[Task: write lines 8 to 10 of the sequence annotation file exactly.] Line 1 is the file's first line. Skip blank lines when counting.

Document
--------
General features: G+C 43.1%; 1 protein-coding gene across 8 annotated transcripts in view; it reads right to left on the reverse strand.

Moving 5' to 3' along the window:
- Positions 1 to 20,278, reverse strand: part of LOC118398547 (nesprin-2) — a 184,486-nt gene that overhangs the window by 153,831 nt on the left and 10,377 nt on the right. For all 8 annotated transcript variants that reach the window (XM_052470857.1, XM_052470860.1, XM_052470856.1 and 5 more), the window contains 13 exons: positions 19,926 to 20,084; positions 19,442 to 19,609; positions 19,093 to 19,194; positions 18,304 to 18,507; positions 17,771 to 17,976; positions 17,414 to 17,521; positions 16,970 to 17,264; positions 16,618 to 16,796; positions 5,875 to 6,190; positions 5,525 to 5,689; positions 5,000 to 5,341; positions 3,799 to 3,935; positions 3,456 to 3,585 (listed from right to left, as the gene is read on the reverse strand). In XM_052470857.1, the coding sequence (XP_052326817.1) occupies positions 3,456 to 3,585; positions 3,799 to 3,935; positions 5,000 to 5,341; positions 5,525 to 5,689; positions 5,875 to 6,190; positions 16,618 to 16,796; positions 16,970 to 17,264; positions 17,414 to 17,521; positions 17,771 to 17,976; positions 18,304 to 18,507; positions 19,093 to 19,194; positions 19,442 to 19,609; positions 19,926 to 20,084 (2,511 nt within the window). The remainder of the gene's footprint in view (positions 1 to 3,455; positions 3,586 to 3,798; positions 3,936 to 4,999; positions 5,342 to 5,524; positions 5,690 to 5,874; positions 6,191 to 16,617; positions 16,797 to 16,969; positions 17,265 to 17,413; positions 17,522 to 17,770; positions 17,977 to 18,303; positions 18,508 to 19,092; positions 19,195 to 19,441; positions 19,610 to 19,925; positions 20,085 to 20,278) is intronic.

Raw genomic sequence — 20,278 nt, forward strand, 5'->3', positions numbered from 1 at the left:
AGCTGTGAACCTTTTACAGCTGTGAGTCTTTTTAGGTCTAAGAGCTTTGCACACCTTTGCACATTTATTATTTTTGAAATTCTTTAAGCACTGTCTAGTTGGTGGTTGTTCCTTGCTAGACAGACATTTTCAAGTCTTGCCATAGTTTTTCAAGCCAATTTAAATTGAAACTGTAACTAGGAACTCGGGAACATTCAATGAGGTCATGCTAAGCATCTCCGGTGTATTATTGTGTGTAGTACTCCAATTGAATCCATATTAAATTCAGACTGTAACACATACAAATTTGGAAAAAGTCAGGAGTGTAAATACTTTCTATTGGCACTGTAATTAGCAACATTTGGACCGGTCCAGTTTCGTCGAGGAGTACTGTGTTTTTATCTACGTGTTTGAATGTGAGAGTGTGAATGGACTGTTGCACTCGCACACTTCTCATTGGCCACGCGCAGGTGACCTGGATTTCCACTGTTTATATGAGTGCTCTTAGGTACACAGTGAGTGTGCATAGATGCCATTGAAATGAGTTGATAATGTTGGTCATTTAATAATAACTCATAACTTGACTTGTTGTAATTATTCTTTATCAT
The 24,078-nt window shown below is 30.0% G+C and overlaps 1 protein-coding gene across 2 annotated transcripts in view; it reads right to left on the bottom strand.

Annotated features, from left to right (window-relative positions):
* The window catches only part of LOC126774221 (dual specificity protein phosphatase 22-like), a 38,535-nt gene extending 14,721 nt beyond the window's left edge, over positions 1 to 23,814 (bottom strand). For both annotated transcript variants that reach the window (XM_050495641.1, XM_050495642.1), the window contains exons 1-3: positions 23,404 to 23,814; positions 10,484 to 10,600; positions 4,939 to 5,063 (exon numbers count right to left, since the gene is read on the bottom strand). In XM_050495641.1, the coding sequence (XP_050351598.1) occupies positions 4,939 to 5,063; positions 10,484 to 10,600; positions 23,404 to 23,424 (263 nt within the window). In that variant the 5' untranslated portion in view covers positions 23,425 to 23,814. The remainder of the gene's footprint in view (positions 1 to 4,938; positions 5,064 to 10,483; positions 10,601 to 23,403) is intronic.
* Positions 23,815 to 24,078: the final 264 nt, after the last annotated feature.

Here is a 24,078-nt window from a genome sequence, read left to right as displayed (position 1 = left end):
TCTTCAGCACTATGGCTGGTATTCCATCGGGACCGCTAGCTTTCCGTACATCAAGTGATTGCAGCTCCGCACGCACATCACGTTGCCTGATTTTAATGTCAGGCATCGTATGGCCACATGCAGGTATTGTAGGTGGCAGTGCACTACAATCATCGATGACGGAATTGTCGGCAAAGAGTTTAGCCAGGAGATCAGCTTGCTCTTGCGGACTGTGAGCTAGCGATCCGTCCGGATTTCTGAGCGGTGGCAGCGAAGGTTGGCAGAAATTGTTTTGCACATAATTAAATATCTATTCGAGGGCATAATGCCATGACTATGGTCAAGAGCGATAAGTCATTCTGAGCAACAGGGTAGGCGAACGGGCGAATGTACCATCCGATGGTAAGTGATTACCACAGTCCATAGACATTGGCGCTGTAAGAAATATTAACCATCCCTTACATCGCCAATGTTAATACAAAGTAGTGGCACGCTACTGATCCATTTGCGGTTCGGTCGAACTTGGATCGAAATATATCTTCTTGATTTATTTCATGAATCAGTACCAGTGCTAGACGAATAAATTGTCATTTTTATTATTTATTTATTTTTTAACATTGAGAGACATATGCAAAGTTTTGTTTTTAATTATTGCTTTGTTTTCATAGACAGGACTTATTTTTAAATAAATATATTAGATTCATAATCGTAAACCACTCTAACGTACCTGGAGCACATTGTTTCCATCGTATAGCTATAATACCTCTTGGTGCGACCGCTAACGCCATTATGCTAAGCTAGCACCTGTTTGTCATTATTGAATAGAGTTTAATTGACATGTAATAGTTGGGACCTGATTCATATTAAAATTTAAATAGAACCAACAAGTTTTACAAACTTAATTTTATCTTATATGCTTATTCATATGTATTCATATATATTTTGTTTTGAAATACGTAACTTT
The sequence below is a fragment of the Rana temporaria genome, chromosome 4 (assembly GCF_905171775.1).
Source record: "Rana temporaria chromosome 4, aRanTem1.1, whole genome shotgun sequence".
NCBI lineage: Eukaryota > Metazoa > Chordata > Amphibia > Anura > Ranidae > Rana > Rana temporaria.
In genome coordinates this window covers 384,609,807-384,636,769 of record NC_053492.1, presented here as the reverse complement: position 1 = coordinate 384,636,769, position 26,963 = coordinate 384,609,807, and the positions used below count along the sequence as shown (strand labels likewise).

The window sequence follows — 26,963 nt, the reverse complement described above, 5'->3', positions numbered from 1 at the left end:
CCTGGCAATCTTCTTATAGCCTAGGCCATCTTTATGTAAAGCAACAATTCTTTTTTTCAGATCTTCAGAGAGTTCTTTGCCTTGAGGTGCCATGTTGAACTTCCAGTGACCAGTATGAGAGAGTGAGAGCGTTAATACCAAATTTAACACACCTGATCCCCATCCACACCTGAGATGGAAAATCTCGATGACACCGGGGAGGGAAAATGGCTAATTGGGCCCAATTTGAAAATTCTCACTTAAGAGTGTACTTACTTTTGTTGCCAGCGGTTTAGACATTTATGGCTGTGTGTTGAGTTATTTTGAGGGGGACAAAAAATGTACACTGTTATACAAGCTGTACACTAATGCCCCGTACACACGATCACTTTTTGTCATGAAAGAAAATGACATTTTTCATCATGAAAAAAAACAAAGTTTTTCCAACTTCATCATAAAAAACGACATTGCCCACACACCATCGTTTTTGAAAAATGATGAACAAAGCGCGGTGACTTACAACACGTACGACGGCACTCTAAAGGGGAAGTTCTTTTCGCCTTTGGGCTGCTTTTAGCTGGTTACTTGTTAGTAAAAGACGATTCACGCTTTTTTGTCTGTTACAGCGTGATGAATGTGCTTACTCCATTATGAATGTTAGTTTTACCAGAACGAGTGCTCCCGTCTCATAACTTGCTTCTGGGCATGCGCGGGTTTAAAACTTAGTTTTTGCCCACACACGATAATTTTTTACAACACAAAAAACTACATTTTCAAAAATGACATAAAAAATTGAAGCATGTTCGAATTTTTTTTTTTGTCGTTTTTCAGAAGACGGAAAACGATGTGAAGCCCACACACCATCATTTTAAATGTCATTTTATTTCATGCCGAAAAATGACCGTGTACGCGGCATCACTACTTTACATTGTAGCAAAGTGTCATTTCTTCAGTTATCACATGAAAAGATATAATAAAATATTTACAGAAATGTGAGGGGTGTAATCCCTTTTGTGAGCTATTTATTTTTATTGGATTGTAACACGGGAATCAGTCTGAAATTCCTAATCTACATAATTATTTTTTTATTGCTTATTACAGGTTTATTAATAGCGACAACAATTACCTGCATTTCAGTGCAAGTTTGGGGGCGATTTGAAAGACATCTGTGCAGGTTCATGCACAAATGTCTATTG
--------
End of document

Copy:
* The window catches only part of LOC126774221 (dual specificity protein phosphatase 22-like), a 38,535-nt gene extending 14,721 nt beyond the window's left edge, over positions 1 to 23,814 (bottom strand). For both annotated transcript variants that reach the window (XM_050495641.1, XM_050495642.1), the window contains exons 1-3: positions 23,404 to 23,814; positions 10,484 to 10,600; positions 4,939 to 5,063 (exon numbers count right to left, since the gene is read on the bottom strand). In XM_050495641.1, the coding sequence (XP_050351598.1) occupies positions 4,939 to 5,063; positions 10,484 to 10,600; positions 23,404 to 23,424 (263 nt within the window). In that variant the 5' untranslated portion in view covers positions 23,425 to 23,814. The remainder of the gene's footprint in view (positions 1 to 4,938; positions 5,064 to 10,483; positions 10,601 to 23,403) is intronic.
* Positions 23,815 to 24,078: the final 264 nt, after the last annotated feature.

Here is a 24,078-nt window from a genome sequence, read left to right as displayed (position 1 = left end):